Kable’s recommendation was amended by the Executive Board so that members of the Board will select three or four items relating to main report areas, forwarding suggestions relative to these matters to Mr. Kable.

    The list of items and any subsequent Committee actions will be considered during the Association’s FY14 Delegate Assembly Delegate Assembly which will be held in conjunction with WVSBA Conference ’14 which is slated for September 12/13 in Charleston (Marriott Town Center Hotel).

    As recommended by Mr. Kalbe and approved by the executive board, members of the ad hoc committee, should they agree to serve, would include: Morgan K. “Mike” Davis (Wyoming); Suzanne Oxley, Esq. (Cabell); Rector; Rev. Stephen Baldwin Jr. (Greenbrier), McKnight;  Michael D. “Mike” Blair (Wetzel), Kathy McNeill (Preston), and Scotty Miley (Grant). 

    Ex Officio (non-voting members) would include the remaining members of the Executive Committee.

  5. Voted to provide a written expression of thanks to Del. Mary M. Poling, D-Barbour, House Education Committee Chair, thanking her for her support and advocacy for public education, including various legislation she supported on behalf of WVSBA.
  6. Endorsed the revisions to the Constitution and Bylaws as official documents as approved by delegates to the organization’s FY15 Annual Business Meeting which was held in conjunction with the association’s 2014 Winter Conference in late February.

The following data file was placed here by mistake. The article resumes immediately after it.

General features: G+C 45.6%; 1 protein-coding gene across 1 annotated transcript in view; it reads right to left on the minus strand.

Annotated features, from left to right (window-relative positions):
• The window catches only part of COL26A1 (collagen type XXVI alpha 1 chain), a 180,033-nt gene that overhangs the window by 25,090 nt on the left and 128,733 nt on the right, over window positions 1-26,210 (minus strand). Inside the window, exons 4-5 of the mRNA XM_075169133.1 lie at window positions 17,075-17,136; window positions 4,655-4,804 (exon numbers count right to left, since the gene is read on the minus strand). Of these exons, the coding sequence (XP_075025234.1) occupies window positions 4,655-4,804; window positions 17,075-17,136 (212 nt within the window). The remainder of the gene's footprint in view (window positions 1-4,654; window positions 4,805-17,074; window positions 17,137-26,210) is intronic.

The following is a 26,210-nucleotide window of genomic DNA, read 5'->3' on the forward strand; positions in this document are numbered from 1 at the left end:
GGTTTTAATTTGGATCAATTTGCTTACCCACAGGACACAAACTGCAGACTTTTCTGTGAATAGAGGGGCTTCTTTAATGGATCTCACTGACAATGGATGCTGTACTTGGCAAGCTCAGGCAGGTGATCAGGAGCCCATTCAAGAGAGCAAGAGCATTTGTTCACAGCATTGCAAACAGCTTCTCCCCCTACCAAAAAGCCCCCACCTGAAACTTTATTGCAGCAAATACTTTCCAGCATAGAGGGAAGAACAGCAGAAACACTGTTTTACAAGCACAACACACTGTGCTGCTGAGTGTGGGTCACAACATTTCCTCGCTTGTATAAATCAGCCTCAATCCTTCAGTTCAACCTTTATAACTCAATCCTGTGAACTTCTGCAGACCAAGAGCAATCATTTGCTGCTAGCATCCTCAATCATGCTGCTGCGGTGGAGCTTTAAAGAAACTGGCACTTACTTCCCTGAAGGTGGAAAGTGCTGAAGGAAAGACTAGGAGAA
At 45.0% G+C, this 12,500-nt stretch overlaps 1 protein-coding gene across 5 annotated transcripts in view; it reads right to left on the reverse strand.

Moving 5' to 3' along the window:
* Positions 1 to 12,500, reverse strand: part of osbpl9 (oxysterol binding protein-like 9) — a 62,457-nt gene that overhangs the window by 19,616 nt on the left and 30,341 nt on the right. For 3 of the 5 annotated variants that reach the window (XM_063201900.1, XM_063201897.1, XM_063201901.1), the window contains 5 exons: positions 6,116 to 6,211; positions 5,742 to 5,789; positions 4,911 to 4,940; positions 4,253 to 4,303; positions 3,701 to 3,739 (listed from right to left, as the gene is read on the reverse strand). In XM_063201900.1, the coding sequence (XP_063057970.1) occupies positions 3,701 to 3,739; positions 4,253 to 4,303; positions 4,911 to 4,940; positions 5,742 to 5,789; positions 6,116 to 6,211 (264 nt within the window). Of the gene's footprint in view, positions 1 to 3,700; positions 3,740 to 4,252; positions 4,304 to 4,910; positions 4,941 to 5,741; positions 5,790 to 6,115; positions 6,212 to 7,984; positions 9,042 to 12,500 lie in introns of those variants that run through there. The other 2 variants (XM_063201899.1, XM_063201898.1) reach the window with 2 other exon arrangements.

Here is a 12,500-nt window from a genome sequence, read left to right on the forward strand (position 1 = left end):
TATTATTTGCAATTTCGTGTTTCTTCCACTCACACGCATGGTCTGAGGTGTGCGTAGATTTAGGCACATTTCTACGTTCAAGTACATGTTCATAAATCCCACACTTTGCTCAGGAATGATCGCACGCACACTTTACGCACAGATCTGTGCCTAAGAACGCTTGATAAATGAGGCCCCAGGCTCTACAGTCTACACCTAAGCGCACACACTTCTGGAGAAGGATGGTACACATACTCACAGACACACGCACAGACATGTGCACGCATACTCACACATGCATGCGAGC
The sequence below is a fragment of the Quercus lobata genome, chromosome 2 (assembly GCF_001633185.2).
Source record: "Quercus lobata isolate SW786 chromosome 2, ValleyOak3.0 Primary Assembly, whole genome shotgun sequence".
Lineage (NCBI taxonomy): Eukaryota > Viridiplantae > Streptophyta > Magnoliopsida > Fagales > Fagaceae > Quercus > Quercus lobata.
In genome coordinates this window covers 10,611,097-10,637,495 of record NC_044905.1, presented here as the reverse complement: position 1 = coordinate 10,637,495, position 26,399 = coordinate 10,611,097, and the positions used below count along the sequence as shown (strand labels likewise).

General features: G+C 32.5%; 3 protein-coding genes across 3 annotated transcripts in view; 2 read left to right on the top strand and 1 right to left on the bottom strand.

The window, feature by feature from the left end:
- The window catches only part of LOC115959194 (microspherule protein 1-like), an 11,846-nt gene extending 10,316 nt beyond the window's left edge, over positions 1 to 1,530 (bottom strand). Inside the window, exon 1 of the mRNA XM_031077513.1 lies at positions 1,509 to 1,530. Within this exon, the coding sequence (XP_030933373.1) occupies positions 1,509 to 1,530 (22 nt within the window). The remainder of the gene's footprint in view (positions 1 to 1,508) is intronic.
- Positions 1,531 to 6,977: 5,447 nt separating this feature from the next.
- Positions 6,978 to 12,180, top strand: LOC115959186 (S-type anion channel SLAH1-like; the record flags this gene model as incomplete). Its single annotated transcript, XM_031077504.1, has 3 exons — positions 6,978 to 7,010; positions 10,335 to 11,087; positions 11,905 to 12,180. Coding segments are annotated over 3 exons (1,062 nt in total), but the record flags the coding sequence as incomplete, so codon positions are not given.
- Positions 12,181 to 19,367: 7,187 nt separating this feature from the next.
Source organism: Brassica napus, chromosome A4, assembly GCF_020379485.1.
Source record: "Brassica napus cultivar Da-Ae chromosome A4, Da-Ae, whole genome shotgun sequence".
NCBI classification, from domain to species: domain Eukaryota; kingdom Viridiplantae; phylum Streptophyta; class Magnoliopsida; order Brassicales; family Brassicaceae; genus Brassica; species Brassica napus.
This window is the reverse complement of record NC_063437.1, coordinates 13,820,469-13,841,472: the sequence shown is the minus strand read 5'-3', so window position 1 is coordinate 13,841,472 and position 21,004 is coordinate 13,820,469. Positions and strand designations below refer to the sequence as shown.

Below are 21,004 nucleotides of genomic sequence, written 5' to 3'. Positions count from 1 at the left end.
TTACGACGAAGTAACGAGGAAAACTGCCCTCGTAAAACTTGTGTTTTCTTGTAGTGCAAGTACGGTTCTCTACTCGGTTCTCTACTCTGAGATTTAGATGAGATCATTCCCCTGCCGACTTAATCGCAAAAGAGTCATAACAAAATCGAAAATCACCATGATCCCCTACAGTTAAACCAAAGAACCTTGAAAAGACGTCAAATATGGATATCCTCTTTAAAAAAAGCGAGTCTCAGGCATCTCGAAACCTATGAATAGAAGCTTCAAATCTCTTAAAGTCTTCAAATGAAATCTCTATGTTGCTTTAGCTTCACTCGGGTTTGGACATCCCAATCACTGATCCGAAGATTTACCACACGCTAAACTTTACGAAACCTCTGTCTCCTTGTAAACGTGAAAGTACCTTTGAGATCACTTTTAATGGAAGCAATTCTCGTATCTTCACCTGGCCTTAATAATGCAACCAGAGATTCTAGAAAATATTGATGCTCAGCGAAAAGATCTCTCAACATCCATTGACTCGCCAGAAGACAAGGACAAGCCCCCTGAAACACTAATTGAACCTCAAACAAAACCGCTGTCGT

7. Agreed with a recommendation from the Executive Director that a report relating to “State and Condition of County Boards of Education in West Virginia” be provided annually as part of the organization’s “fall conference.” The association executive director and/or association officers would provide the report, beginning with Conference ’14 which will be held September 12/13 in Charleston (Marriott Town Center Hotel).
  8. Approved an initiative whereby WVSBA will provide technical assistance to certain county boards, including county boards facing potential state Board of Education intervention, county boards operating under state Board intervention, boards facing fiscal difficulties, boards facing leadership issues or other issues. The Executive Director is to develop a working framework for the initiative, presenting it to the executive board later in the summer.



A total 119 individuals attended the West Virginia School Board Association’s Orientation ’14 which was held June 23-25, 2014, in Morgantown (Waterfront Place Hotel).

Attendees included 70 of the state’s 73 county boards of education members-elect who were elected in the May 13, 2014, Primary Election, 43 veteran county boards of education members and 6 county schools superintendents.